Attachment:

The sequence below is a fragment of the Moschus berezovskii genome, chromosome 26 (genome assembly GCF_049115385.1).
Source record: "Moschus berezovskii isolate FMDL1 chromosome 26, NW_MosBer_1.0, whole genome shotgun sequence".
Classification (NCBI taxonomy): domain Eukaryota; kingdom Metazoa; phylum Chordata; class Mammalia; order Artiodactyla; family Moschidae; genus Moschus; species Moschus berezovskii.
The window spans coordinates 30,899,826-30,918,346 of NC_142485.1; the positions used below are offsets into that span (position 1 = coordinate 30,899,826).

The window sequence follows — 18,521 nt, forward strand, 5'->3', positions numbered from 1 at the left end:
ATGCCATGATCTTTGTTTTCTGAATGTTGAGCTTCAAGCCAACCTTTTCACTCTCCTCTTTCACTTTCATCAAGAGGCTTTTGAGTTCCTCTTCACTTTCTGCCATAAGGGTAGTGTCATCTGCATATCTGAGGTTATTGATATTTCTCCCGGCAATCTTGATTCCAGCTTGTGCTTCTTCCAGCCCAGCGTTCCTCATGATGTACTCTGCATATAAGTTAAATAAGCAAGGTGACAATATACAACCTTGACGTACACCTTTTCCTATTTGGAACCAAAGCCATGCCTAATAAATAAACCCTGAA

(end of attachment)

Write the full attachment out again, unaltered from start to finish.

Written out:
The sequence below is a fragment of the Moschus berezovskii genome, chromosome 26 (genome assembly GCF_049115385.1).
Source record: "Moschus berezovskii isolate FMDL1 chromosome 26, NW_MosBer_1.0, whole genome shotgun sequence".
Classification (NCBI taxonomy): domain Eukaryota; kingdom Metazoa; phylum Chordata; class Mammalia; order Artiodactyla; family Moschidae; genus Moschus; species Moschus berezovskii.
The window spans coordinates 30,899,826-30,918,346 of NC_142485.1; the positions used below are offsets into that span (position 1 = coordinate 30,899,826).

The window sequence follows — 18,521 nt, forward strand, 5'->3', positions numbered from 1 at the left end:
ATGCCATGATCTTTGTTTTCTGAATGTTGAGCTTCAAGCCAACCTTTTCACTCTCCTCTTTCACTTTCATCAAGAGGCTTTTGAGTTCCTCTTCACTTTCTGCCATAAGGGTAGTGTCATCTGCATATCTGAGGTTATTGATATTTCTCCCGGCAATCTTGATTCCAGCTTGTGCTTCTTCCAGCCCAGCGTTCCTCATGATGTACTCTGCATATAAGTTAAATAAGCAAGGTGACAATATACAACCTTGACGTACACCTTTTCCTATTTGGAACCAAAGCCATGCCTAATAAATAAACCCTGAA